Pick which grub controls start-up

Questions about Grub, UEFI,the liveCD and the installer
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bwg
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Pick which grub controls start-up

Post by bwg »

I have been fooling around with dual booting (actually tri booting because I still have windows 10 on the disk even though its never used).
After a short time I usually return to my original distro. The issue is that the latest installation takes over the boot process and its version of grub is the one that controls the boot process.
Seems to me that grub should be all alone on the hard drive and not in each individual distro. That way grub would always be independent of whichever distro installed it.
Is there a way to manage this. I dont really understand the grub process well enough to mess with it without I leaving a path of Irrepairable damage in the wake.
Cant there just be partition with grub or maybe another booting proc that is independent of installed distros.
rene
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Re: Pick which grub controls start-up

Post by rene »

It is the last distribution from which grub-install was run that controls Grub and as such, the answer's basically to not run such from any distribution that you do not want to control grub. Grub is I believe on at least Mint only ever reinstalled automatically when it is in fact updated so on it, blacklisting Grub from updating would be functional.

In any case, with e.g. /dev/sda or /dev/nvme0n1 your /-partition device, sudo grub-install /dev/sda or same with latter device specifier from the distribution that you want to control Grub should be all you need.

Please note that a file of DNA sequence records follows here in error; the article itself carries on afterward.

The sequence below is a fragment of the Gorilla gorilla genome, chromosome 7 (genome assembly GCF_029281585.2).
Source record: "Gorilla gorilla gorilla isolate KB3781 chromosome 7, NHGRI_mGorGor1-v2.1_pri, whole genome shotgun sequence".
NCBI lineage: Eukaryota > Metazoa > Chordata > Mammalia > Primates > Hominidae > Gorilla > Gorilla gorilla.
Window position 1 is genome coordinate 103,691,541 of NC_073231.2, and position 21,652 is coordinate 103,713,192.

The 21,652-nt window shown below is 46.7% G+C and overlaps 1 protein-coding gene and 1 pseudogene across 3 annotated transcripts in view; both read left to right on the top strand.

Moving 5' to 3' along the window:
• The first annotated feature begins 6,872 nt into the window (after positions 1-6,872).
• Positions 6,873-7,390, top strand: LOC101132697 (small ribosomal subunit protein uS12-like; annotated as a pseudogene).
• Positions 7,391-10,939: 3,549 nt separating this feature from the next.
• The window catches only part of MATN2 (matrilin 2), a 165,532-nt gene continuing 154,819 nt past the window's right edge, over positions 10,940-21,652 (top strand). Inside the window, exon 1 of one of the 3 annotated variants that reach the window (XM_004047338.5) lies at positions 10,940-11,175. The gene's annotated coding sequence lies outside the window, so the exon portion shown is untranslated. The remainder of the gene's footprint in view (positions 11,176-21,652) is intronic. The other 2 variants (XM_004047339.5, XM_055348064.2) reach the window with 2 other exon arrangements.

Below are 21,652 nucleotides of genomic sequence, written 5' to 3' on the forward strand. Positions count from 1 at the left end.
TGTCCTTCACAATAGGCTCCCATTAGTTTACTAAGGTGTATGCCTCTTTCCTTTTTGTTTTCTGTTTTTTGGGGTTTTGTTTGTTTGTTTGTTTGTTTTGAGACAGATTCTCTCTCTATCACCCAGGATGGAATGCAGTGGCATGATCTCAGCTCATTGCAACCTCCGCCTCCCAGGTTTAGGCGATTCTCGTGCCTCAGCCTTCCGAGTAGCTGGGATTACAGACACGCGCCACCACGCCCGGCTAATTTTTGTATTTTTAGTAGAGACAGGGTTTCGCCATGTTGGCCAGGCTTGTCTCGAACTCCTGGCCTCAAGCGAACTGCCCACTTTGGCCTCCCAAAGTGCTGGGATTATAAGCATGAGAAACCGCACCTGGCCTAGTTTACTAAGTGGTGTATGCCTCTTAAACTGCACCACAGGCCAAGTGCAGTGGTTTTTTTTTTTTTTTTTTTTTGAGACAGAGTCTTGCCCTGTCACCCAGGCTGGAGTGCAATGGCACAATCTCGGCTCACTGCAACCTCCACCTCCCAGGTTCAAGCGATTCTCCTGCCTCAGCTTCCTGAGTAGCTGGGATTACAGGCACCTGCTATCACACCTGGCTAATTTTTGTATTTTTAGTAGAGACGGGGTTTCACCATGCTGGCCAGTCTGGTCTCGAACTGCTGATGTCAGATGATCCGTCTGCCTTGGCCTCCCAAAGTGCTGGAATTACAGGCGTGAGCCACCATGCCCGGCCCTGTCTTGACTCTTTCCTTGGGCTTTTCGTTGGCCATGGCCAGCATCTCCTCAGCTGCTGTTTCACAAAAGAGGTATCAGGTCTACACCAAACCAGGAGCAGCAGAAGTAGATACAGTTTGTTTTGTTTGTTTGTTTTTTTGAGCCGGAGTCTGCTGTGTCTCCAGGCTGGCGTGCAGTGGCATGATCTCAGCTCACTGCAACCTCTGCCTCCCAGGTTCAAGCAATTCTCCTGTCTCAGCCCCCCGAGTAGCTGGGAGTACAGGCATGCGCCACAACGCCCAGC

"Better independence" is not really generically possible, since Grub at install time needs access to /boot (and /boot/efi on UEFI-boot systems) from the distribution that it aims to boot. In theory you can share /boot over distributions by splitting it of as a partition but that actually gets even messier what with e.g. different versions of Grub from different distributions. Above is as about as good as it gets, therefore.
Last edited by rene on Tue Apr 27, 2021 10:21 am, edited 1 time in total.
bwg
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Re: Pick which grub controls start-up

Post by bwg »

So then is it possible to run grub-install from the distro that I prefer to control booting?
rene
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Re: Pick which grub controls start-up

Post by rene »

Yes. As mentioned, with its / on /dev/foo, you run sudo grub-install /dev/foo from said distribution, with said situation disturbed later only if an automatic Grub install from another one happens to reinstall Grub automatically.
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Flemur
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Re: Pick which grub controls start-up

Post by Flemur »

bwg wrote:
Tue Apr 27, 2021 6:27 am
Cant there just be partition with grub or maybe another booting proc that is independent of installed distros.
I sort-of do that, with a multi-Linux-boot installation, and one linux has the grub menu and doesn't do much except boot itself or the other linuxes.

As far as that goes, there's at least one way of preventing the Ubuntu/Mint installers from making the new installation control booting...though I forget exactly what I did, it was messing around until the installer got confused finally gave the option of not installing grub. But even if the new install wants to control boot, that's easy to fix, as per rene's post right above.